This fall has been a big year for elections, with a presidential election happening in the U.S, a provincial election being called here in BC, and rumors of an upcoming Canadian election sometime in the near future. As politics get a big buzz, I’ve been thinking about ways that I can get involved with the democratic process, both locally and federally.
1. Vote, of course!
The best way to exercise your democratic right is to show up at the polls on election day (or at any of the advance polling days) and mark your ballot. I’ve voted in every federal or provincial election since I turned 18, except when my husband and I were Alberta residents living in BC in our University of Victoria days. Voting takes only a few minutes and gives you a voice in your government.
Both federal and provincial governments go to great lengths to making voting accessible to everyone, with advance polling days, long hours at the polling stations, and accommodations for voters with language barriers or disabilities. Even during a pandemic, I’ve been impressed at the measures BC has put in place to ensure that voters can still vote safely.
Let us never forget that government is ourselves and not an alien power over us. The ultimate rulers of our democracy are not a President and senators and congressmen and government officials, but the voters of this country. ~ Franklin D. Roosevelt
It can often feel like one little vote doesn’t make a different, but it does. In our local riding, just a few hundred votes made the difference between the winning candidate and the runner-up in the last election. Other ridings across Canada have also been hotly contested. While the media can make us think that a certain party or candidate is a shoe-in for the position, the election isn’t over until it’s over—and there are often surprises on election day!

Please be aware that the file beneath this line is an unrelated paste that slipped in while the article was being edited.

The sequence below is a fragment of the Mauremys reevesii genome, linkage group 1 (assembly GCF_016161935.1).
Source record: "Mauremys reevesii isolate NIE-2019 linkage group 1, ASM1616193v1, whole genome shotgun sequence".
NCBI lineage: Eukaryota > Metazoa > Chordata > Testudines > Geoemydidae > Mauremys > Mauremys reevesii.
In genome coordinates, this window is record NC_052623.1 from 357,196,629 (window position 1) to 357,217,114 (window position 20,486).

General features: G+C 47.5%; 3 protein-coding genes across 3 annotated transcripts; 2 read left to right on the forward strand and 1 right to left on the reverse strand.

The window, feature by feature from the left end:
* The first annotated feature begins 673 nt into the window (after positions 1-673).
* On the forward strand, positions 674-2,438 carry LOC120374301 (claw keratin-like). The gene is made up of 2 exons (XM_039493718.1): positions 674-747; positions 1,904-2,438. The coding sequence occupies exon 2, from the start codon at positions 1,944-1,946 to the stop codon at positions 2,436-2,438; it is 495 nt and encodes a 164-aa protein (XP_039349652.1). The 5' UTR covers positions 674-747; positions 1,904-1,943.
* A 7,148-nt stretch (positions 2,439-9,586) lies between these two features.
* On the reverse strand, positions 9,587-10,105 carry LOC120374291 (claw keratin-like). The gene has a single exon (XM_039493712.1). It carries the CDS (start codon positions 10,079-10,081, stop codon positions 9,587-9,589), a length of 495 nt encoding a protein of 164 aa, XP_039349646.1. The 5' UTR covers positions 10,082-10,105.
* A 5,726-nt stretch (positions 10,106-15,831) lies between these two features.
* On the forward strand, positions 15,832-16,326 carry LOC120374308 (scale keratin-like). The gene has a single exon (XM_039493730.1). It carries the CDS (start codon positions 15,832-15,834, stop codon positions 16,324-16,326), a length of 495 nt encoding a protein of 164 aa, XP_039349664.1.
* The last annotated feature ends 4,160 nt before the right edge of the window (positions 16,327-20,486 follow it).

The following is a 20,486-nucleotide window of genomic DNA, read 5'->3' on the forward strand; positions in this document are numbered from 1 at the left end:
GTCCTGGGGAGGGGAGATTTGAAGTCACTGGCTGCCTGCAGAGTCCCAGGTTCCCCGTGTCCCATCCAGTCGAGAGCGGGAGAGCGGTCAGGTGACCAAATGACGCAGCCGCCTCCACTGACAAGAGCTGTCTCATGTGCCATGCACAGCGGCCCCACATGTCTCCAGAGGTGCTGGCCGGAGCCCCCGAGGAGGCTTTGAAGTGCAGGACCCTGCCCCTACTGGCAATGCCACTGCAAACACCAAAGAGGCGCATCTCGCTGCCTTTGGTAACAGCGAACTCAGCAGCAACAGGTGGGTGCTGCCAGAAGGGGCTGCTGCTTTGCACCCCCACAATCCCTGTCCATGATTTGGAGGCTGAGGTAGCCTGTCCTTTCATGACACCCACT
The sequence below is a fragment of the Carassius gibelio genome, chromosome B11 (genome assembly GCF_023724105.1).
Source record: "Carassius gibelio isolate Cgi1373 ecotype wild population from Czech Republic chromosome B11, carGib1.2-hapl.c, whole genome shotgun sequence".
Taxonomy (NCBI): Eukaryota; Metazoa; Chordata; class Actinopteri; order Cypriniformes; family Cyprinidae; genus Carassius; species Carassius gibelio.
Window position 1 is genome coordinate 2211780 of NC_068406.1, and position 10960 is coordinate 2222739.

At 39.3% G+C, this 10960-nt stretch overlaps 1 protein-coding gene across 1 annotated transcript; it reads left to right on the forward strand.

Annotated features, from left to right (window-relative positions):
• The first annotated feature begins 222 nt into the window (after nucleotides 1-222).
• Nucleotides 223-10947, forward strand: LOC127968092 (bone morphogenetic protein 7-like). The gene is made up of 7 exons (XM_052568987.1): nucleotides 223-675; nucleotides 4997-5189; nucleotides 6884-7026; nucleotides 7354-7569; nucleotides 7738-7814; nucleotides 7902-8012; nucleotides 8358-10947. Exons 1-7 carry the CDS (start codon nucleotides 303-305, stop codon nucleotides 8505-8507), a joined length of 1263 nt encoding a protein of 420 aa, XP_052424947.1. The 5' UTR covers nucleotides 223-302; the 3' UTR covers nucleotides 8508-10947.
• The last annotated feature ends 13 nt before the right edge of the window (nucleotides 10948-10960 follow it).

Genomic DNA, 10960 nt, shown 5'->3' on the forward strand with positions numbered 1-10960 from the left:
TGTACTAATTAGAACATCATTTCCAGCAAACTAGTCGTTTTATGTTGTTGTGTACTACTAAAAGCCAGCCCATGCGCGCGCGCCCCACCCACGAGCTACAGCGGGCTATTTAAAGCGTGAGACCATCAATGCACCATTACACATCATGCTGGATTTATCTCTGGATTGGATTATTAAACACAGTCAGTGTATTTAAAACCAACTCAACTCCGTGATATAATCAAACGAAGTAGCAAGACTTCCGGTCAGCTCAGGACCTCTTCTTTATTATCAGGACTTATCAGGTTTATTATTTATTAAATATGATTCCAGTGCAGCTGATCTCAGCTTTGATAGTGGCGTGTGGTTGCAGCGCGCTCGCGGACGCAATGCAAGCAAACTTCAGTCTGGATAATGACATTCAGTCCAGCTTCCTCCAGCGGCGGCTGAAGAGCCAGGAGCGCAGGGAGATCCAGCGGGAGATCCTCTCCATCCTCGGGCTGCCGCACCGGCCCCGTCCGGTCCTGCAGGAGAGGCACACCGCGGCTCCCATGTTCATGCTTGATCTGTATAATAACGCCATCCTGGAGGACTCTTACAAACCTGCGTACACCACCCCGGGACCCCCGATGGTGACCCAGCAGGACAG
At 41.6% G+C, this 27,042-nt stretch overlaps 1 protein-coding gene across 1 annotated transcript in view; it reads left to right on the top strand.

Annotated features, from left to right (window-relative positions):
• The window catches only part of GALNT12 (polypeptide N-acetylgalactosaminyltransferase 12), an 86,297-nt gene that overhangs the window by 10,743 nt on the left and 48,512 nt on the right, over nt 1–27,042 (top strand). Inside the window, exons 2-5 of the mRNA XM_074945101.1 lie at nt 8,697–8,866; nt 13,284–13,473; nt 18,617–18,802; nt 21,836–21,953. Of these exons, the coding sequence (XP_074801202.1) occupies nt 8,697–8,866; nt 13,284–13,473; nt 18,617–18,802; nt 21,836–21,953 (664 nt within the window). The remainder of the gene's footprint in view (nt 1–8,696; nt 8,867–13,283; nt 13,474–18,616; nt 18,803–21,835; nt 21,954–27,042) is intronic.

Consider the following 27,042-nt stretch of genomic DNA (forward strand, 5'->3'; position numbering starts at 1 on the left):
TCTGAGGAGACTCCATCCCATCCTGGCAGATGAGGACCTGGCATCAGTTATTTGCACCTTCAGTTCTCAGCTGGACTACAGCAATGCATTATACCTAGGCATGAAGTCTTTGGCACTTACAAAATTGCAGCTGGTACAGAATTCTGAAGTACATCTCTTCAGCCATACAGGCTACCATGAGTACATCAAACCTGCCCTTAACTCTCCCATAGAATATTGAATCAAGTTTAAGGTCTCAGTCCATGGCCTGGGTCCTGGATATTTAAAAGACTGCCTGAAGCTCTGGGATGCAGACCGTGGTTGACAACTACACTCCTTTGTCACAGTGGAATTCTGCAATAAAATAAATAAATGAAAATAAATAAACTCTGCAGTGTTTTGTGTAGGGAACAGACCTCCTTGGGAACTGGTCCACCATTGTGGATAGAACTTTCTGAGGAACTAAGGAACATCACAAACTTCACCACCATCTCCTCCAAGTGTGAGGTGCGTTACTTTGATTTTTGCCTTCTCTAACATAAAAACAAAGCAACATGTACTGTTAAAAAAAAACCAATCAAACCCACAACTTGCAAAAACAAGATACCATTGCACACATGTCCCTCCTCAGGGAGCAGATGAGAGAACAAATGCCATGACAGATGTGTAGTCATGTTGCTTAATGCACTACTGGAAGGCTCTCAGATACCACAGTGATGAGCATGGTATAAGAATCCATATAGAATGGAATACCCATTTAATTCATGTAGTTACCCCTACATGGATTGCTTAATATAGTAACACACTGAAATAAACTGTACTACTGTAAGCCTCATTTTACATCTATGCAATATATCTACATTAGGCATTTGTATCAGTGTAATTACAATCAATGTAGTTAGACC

Before going to the polls, don’t forget to research the issues of this election, the candidates for your riding, and the political parties’ platforms. Your local news outlets are a good place to start, but they are often biased or limited in their coverage of events and issues. Other places may have better information on campaign promises that affect you.
For example, in the BC election, our local independent schools sent a questionnaire to all the political parties. Because our daughters’ education was affected this year not just by a pandemic but also by government funding cuts, I was very interested to see how the parties answered that questionnaire. The BC Catholic also had a great comparison of BC’s political parties’ stances on various issues.